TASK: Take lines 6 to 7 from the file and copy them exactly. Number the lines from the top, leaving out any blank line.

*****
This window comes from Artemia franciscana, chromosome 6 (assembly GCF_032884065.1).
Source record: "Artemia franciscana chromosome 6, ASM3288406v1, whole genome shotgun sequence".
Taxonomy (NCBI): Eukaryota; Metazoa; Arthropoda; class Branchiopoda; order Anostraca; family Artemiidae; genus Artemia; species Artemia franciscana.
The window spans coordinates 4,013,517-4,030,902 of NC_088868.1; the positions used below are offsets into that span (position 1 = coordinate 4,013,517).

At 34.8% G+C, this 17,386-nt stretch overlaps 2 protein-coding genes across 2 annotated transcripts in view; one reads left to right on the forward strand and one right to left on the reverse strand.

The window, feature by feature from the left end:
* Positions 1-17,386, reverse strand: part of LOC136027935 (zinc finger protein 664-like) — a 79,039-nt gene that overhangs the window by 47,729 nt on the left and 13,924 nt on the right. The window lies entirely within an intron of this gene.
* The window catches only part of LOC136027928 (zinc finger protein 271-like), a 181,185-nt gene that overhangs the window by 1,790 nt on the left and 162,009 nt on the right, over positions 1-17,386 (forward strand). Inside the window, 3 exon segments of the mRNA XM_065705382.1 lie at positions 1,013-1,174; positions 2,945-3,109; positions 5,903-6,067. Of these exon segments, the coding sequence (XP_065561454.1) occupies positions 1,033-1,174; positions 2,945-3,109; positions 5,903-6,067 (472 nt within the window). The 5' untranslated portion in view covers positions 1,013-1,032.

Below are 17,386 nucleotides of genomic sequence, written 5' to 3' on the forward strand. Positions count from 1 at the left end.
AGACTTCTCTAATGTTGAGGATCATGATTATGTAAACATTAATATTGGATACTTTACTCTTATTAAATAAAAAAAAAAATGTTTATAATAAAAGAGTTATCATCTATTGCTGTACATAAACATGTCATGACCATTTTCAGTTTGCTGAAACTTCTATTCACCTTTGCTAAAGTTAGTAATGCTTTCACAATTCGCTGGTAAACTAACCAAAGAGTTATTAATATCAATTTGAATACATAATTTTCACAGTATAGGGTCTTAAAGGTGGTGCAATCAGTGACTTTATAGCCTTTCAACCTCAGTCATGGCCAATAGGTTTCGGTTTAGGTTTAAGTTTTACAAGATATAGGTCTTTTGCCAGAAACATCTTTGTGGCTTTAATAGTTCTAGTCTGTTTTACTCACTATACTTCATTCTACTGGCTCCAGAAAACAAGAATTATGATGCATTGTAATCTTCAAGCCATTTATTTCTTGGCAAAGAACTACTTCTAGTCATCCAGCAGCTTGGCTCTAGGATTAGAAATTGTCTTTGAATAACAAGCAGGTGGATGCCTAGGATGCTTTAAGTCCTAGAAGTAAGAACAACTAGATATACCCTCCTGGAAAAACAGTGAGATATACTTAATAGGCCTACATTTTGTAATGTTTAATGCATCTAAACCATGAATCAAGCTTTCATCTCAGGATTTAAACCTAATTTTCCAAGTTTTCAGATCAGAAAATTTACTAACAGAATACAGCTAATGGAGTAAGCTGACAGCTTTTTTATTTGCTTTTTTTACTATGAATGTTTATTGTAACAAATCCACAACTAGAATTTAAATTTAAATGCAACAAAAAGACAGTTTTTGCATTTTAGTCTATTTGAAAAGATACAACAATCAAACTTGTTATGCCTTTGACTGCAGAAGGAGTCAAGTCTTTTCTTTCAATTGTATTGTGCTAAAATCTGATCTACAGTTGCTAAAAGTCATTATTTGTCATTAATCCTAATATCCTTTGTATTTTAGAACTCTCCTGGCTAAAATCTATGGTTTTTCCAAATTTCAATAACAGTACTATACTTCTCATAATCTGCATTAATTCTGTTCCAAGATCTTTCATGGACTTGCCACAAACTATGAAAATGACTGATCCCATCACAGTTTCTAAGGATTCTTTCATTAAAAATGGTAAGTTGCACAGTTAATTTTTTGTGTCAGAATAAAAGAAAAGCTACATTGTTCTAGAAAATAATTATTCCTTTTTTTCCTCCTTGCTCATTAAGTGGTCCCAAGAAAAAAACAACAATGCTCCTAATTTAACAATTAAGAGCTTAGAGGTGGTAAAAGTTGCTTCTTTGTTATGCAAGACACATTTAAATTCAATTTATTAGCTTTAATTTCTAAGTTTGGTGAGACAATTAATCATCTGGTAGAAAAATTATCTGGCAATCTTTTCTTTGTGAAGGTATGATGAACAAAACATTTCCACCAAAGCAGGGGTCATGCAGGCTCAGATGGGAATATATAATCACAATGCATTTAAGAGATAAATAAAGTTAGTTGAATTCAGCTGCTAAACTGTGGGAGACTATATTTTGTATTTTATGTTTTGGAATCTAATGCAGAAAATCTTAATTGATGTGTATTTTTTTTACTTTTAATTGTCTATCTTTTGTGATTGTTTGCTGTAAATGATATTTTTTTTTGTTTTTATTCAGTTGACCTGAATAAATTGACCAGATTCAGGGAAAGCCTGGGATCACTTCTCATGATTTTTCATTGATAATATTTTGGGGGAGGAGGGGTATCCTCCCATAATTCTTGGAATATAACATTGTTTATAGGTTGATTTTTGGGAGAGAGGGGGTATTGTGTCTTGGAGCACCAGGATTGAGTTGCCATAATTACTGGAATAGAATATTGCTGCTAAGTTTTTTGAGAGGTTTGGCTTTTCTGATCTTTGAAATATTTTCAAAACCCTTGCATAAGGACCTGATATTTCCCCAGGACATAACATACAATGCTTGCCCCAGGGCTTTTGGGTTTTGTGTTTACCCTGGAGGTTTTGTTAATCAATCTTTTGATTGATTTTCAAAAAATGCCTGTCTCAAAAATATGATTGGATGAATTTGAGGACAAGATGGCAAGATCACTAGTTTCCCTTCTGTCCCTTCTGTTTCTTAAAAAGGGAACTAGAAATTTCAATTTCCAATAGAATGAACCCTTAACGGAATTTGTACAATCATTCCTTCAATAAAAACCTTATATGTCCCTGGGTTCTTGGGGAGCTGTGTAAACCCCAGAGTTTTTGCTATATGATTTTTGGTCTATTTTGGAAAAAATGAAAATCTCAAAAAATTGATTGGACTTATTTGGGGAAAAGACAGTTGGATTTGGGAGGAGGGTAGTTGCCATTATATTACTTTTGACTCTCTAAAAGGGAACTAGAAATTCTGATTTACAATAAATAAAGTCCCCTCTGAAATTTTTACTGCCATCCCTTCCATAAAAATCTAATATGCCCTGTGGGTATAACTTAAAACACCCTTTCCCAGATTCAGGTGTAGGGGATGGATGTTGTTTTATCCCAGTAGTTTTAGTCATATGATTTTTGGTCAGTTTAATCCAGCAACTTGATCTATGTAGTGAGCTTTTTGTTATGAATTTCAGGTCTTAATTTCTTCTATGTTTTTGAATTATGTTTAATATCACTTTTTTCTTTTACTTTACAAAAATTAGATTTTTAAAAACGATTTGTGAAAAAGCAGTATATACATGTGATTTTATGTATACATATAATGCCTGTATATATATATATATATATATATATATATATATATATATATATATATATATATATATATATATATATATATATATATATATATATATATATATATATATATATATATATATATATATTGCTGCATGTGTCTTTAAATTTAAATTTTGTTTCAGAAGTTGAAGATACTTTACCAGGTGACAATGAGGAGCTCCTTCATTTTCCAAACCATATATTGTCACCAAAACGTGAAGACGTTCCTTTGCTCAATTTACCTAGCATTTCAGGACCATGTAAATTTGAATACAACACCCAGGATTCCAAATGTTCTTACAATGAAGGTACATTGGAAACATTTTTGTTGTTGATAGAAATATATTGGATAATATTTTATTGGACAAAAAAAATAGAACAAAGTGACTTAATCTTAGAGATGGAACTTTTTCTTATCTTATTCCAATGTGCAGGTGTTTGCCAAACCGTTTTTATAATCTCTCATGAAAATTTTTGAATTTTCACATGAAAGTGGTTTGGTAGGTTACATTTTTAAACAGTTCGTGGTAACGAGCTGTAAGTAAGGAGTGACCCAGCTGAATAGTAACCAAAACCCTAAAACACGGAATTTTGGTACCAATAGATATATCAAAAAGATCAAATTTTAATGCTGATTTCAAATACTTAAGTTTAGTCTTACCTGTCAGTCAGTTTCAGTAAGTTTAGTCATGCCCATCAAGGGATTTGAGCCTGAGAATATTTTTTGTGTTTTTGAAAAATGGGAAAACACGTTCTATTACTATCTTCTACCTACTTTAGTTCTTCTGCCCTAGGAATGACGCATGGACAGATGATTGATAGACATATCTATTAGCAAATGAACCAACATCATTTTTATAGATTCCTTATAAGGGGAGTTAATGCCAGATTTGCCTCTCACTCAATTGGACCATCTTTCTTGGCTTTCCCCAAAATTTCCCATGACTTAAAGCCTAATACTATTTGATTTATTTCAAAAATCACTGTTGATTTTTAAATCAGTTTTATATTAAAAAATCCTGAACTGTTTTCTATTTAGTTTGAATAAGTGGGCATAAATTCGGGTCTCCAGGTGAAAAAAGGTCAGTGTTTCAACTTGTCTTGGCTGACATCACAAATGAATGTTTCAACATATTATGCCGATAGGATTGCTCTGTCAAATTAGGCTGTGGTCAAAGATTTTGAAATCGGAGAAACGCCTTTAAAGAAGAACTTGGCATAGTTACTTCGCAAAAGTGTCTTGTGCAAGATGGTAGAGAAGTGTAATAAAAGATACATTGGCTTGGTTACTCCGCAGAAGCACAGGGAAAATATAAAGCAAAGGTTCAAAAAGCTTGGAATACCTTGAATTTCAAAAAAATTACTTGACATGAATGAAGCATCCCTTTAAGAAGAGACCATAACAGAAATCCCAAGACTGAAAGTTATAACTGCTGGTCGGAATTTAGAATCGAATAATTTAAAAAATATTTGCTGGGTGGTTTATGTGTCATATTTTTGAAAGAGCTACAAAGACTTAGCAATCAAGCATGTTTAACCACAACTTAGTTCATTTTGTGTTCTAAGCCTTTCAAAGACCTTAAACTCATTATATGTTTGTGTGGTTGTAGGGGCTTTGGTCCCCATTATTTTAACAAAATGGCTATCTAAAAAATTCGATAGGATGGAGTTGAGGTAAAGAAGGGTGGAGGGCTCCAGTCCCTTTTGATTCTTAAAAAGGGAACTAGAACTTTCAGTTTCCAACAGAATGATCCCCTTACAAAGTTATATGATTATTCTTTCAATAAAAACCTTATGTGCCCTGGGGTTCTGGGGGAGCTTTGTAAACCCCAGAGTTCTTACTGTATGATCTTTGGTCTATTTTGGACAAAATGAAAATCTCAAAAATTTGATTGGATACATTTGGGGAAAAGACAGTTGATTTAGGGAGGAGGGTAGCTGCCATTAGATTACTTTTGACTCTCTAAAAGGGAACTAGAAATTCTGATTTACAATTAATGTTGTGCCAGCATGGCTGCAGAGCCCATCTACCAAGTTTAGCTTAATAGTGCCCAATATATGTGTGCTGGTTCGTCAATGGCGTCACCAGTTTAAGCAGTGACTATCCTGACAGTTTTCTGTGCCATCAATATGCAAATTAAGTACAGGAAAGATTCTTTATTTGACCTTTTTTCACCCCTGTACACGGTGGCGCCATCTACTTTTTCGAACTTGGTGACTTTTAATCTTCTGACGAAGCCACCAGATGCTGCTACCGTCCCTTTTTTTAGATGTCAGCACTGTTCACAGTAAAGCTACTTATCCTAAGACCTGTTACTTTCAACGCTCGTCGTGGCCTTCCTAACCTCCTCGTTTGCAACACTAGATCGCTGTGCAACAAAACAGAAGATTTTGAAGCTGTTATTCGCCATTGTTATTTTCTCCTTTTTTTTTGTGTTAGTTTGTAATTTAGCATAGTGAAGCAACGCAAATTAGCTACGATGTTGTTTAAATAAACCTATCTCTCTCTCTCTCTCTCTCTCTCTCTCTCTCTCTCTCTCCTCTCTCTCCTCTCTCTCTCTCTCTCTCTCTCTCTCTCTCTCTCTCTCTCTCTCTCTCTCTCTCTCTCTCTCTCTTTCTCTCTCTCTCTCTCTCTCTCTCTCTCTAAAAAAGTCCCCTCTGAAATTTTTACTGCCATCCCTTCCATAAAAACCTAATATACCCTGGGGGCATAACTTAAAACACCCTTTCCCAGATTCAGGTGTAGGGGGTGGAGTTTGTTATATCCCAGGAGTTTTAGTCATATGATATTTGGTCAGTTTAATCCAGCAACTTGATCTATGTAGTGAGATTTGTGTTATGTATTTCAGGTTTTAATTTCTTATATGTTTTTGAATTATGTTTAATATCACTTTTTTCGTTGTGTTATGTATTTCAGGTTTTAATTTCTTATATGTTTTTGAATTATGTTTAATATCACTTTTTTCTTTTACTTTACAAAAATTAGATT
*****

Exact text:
The window, feature by feature from the left end:
* Positions 1-17,386, reverse strand: part of LOC136027935 (zinc finger protein 664-like) — a 79,039-nt gene that overhangs the window by 47,729 nt on the left and 13,924 nt on the right. The window lies entirely within an intron of this gene.